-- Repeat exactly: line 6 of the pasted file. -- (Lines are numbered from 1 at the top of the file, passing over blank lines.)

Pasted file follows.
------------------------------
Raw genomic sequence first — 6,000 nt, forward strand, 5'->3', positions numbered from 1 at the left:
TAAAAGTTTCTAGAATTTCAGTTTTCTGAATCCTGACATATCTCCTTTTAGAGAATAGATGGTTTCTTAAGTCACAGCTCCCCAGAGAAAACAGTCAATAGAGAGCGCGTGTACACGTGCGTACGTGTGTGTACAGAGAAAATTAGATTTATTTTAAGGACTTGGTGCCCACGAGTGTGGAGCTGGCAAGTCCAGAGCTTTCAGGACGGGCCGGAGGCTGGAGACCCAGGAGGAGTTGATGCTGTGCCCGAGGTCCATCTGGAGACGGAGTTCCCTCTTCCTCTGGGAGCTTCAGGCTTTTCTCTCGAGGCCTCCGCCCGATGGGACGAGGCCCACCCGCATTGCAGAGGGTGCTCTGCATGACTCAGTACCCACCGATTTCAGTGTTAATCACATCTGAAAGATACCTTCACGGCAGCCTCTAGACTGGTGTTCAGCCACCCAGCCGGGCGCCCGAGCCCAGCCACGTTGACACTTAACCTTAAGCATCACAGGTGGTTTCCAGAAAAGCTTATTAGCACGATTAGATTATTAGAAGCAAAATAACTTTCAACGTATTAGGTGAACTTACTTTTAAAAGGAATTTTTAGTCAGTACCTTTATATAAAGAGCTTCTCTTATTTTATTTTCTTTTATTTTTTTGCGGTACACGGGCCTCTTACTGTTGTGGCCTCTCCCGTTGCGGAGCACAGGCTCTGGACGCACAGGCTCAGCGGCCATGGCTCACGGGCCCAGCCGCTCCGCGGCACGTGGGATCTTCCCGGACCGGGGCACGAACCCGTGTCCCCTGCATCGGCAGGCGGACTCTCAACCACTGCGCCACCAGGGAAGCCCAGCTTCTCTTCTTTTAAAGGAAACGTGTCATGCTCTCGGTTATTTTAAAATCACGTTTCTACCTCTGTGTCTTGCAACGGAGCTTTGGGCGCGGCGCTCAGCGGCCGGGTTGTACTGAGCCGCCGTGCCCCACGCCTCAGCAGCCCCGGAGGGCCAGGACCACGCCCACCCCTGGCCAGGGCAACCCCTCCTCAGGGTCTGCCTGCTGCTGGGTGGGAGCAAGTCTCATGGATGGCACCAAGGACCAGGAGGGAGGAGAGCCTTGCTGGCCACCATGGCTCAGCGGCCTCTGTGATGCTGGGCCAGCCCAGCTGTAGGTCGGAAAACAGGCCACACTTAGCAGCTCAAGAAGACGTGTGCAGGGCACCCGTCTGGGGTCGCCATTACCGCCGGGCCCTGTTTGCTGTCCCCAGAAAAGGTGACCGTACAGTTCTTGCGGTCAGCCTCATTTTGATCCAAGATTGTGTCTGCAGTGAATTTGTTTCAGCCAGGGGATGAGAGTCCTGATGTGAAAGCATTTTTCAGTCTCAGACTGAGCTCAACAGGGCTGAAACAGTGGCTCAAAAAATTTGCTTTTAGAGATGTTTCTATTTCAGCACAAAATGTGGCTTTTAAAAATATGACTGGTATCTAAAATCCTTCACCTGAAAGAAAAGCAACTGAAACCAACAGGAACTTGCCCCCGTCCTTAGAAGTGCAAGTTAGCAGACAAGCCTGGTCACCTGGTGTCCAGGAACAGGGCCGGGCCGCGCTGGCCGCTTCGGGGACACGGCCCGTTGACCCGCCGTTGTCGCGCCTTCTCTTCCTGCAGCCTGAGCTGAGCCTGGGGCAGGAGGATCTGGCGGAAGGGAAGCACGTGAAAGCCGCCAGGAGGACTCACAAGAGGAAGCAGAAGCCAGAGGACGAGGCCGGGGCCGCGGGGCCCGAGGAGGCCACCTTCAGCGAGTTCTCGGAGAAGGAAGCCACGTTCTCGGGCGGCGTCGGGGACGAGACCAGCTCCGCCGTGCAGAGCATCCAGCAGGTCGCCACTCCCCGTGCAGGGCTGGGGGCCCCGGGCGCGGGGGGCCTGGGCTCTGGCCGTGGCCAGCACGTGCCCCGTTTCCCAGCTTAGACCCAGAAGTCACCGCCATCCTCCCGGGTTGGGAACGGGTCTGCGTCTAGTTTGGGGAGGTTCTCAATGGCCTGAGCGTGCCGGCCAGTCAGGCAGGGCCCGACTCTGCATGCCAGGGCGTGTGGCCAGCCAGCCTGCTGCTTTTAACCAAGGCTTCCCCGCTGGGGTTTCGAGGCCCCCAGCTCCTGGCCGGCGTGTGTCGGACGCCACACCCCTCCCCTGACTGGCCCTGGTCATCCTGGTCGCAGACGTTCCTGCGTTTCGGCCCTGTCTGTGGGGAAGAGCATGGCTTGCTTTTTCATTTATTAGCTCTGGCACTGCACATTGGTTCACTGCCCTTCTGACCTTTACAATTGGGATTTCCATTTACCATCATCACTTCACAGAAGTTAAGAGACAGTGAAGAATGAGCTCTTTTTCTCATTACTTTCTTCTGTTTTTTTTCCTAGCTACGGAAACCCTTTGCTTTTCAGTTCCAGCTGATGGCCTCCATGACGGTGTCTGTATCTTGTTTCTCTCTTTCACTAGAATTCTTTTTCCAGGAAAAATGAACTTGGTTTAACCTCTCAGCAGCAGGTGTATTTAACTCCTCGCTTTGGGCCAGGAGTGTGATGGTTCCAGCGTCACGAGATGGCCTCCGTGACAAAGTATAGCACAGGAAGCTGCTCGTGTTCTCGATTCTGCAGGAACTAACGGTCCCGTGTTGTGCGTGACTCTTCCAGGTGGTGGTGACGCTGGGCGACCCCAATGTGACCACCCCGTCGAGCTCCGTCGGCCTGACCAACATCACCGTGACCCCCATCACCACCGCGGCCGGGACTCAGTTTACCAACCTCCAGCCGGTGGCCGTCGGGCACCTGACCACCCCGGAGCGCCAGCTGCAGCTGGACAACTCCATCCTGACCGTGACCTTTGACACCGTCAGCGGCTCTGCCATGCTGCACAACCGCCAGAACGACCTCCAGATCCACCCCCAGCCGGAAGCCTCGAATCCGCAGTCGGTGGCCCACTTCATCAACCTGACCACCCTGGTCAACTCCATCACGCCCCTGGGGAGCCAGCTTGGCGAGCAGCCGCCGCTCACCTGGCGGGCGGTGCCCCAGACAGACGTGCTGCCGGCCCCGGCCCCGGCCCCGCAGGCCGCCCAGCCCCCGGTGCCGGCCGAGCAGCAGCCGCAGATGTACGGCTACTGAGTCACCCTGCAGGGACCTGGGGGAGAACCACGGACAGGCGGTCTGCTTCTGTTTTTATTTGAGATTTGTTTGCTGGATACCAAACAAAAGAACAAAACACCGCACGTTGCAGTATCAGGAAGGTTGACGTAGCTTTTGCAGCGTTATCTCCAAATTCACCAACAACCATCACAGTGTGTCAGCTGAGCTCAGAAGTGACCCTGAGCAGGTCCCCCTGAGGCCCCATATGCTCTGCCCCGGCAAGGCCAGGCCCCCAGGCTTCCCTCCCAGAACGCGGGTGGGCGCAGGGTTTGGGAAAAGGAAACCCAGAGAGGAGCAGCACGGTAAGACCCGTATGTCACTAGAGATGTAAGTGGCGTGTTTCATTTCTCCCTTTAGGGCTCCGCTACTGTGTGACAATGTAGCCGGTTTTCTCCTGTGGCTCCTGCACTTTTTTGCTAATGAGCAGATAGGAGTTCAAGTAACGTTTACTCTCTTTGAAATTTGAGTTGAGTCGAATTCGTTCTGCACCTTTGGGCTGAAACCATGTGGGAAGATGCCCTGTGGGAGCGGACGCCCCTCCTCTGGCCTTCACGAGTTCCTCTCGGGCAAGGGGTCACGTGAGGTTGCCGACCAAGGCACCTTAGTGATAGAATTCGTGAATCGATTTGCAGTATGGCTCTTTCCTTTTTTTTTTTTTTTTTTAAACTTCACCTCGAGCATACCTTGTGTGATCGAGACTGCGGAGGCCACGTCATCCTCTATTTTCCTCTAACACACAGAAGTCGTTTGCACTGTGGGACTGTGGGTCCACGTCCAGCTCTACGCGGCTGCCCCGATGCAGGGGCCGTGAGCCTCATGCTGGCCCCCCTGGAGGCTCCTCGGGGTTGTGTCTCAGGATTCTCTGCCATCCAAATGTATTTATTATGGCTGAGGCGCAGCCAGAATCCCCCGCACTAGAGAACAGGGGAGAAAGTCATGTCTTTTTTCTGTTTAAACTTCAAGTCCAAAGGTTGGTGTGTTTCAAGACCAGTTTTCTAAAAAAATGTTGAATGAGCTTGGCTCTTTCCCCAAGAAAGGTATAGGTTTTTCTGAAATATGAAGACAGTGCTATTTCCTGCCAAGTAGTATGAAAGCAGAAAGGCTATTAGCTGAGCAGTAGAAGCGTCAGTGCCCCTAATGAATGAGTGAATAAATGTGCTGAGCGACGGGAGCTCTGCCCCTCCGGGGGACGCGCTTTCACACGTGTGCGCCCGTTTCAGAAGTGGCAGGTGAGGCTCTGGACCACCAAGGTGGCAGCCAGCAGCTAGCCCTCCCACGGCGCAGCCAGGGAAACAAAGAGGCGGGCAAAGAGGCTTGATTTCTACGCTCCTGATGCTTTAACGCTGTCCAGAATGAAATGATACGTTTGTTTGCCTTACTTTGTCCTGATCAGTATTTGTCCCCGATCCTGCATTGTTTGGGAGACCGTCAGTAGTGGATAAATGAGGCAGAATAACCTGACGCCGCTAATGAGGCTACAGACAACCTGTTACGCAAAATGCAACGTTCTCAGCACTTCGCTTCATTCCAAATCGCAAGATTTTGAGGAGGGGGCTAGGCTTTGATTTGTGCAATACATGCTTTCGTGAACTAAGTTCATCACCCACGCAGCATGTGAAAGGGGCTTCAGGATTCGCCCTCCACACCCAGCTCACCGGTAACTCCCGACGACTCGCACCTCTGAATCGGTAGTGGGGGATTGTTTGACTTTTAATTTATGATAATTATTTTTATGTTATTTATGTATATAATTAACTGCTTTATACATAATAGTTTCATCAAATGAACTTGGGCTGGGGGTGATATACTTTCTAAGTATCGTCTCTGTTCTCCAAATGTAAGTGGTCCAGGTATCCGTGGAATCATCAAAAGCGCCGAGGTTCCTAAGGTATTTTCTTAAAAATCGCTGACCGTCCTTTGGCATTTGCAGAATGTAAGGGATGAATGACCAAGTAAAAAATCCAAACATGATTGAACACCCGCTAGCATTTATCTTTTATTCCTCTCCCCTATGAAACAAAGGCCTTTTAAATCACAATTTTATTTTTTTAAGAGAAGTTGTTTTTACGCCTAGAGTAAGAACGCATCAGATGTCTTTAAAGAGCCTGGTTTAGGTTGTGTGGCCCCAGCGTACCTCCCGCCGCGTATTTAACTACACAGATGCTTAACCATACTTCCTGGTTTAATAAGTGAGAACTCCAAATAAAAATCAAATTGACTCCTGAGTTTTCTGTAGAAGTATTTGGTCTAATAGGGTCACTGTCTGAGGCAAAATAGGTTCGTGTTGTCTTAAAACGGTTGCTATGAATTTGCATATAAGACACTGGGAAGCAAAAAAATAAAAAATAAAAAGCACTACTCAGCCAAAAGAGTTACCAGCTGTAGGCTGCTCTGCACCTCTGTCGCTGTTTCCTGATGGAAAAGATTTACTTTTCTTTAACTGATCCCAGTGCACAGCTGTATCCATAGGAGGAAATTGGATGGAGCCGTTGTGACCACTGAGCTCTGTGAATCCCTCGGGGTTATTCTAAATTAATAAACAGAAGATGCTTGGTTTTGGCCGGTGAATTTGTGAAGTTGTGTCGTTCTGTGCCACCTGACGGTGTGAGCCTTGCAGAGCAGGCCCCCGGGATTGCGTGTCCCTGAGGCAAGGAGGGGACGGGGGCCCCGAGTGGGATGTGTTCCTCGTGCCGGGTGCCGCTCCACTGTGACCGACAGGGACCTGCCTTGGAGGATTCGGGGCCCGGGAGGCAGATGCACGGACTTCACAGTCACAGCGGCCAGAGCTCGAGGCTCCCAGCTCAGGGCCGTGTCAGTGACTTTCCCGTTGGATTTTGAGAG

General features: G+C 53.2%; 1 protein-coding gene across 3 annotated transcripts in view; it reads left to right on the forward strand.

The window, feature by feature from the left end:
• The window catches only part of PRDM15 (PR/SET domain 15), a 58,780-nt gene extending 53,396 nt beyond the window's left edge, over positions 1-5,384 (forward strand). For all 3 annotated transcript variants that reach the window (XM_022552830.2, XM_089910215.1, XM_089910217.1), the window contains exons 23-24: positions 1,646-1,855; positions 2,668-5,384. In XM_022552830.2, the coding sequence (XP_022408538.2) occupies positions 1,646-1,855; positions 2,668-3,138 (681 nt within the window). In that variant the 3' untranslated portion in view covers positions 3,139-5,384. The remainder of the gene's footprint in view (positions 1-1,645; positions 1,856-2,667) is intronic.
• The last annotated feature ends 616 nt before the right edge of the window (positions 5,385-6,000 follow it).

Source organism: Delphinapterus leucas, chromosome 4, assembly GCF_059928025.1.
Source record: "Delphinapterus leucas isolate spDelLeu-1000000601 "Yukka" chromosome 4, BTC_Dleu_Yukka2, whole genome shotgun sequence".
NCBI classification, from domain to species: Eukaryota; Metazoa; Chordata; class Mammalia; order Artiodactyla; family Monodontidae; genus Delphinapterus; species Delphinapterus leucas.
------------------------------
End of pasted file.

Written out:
• The last annotated feature ends 616 nt before the right edge of the window (positions 5,385-6,000 follow it).